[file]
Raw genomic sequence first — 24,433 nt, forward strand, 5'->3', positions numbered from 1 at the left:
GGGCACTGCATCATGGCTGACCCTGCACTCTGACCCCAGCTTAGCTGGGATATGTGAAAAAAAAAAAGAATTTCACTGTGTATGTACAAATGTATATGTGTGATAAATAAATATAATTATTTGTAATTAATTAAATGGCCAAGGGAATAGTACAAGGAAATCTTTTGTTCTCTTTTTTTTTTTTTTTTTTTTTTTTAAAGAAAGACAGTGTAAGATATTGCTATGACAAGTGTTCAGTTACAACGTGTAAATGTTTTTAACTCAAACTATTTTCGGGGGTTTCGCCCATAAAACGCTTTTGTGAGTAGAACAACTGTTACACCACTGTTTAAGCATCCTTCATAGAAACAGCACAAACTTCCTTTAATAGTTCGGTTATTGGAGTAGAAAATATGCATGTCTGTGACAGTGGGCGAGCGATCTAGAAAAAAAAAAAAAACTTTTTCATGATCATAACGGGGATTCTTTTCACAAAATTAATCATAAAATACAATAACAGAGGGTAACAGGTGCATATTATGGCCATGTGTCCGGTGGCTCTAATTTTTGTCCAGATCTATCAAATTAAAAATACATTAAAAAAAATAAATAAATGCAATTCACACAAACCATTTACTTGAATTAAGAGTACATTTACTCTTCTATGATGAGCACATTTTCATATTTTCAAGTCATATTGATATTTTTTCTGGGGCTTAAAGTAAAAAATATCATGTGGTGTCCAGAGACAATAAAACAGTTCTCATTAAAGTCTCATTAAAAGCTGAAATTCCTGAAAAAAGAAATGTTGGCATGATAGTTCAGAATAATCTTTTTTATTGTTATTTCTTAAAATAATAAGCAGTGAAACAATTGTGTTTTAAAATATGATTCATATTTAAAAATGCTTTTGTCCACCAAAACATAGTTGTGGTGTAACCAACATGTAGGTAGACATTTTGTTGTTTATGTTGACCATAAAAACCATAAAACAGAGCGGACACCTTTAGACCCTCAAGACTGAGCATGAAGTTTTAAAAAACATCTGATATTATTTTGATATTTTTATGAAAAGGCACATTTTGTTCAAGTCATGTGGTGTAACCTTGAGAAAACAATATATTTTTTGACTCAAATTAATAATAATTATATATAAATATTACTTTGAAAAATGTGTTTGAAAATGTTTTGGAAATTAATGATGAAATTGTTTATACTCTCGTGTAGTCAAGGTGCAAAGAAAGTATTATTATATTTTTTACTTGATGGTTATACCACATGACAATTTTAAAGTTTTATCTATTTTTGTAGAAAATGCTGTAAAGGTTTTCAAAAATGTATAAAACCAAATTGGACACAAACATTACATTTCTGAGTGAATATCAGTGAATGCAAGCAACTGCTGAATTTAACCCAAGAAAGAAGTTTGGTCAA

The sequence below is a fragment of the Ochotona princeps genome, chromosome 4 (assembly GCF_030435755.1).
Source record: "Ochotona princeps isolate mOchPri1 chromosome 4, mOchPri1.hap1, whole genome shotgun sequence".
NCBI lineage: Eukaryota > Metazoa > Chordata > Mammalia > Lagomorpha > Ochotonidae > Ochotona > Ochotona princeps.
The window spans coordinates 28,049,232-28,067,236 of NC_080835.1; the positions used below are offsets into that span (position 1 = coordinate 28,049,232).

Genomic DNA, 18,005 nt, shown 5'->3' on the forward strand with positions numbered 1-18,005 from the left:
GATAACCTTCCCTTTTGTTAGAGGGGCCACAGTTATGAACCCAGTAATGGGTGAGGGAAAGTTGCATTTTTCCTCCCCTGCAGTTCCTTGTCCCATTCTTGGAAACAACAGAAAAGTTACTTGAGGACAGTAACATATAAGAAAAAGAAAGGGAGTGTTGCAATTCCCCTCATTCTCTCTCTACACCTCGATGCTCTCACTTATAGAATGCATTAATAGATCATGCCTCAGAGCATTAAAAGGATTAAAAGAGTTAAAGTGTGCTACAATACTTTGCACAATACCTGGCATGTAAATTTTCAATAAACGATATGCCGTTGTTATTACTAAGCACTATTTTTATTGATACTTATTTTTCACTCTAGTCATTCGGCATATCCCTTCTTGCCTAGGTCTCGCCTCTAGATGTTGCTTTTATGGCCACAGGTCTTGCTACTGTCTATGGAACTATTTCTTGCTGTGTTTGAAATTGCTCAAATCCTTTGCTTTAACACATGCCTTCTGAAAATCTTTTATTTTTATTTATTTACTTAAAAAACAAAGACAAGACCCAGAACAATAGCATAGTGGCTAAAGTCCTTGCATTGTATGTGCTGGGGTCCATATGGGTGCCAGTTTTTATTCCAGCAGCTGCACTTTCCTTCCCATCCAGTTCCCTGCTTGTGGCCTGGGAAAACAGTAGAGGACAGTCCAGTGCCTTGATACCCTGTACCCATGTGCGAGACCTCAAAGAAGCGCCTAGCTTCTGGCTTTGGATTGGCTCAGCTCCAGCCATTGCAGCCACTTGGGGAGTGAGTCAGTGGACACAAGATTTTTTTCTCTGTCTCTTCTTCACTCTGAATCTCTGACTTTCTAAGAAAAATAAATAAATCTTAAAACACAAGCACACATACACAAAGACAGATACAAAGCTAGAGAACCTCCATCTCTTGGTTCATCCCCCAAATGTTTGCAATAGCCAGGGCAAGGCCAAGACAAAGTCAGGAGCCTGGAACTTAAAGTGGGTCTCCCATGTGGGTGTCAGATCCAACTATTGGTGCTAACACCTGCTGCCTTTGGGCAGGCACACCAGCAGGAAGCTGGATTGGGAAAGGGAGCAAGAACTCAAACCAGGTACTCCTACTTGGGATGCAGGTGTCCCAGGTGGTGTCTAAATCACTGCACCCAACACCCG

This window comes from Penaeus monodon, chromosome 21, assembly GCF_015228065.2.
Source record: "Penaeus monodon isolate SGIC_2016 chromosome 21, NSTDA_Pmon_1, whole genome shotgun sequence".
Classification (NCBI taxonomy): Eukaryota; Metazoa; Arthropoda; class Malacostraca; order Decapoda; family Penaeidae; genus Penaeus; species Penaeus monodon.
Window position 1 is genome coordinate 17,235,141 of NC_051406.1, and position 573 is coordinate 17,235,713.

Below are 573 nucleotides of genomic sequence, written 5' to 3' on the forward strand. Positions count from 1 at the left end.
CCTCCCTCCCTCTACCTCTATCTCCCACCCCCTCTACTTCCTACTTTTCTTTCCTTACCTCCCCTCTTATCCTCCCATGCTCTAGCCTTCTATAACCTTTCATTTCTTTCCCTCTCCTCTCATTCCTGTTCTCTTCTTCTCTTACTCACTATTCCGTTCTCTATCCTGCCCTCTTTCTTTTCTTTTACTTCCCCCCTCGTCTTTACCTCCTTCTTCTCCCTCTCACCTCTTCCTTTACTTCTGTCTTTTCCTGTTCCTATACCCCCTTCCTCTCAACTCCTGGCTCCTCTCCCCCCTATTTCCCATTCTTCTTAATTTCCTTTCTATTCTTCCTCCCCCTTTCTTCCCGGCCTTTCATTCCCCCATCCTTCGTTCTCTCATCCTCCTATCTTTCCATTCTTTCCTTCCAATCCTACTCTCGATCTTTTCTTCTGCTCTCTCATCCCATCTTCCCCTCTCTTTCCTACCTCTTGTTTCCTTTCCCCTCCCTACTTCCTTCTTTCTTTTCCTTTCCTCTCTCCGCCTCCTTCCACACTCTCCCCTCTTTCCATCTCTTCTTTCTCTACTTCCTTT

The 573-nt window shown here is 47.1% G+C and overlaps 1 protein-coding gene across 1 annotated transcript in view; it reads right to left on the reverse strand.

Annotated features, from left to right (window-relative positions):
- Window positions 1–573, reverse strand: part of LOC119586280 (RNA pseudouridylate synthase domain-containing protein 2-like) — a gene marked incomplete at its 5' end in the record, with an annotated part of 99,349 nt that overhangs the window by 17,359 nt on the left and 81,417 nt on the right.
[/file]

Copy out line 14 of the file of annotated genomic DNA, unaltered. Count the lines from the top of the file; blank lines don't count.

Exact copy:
CCTCCCTCCCTCTACCTCTATCTCCCACCCCCTCTACTTCCTACTTTTCTTTCCTTACCTCCCCTCTTATCCTCCCATGCTCTAGCCTTCTATAACCTTTCATTTCTTTCCCTCTCCTCTCATTCCTGTTCTCTTCTTCTCTTACTCACTATTCCGTTCTCTATCCTGCCCTCTTTCTTTTCTTTTACTTCCCCCCTCGTCTTTACCTCCTTCTTCTCCCTCTCACCTCTTCCTTTACTTCTGTCTTTTCCTGTTCCTATACCCCCTTCCTCTCAACTCCTGGCTCCTCTCCCCCCTATTTCCCATTCTTCTTAATTTCCTTTCTATTCTTCCTCCCCCTTTCTTCCCGGCCTTTCATTCCCCCATCCTTCGTTCTCTCATCCTCCTATCTTTCCATTCTTTCCTTCCAATCCTACTCTCGATCTTTTCTTCTGCTCTCTCATCCCATCTTCCCCTCTCTTTCCTACCTCTTGTTTCCTTTCCCCTCCCTACTTCCTTCTTTCTTTTCCTTTCCTCTCTCCGCCTCCTTCCACACTCTCCCCTCTTTCCATCTCTTCTTTCTCTACTTCCTTT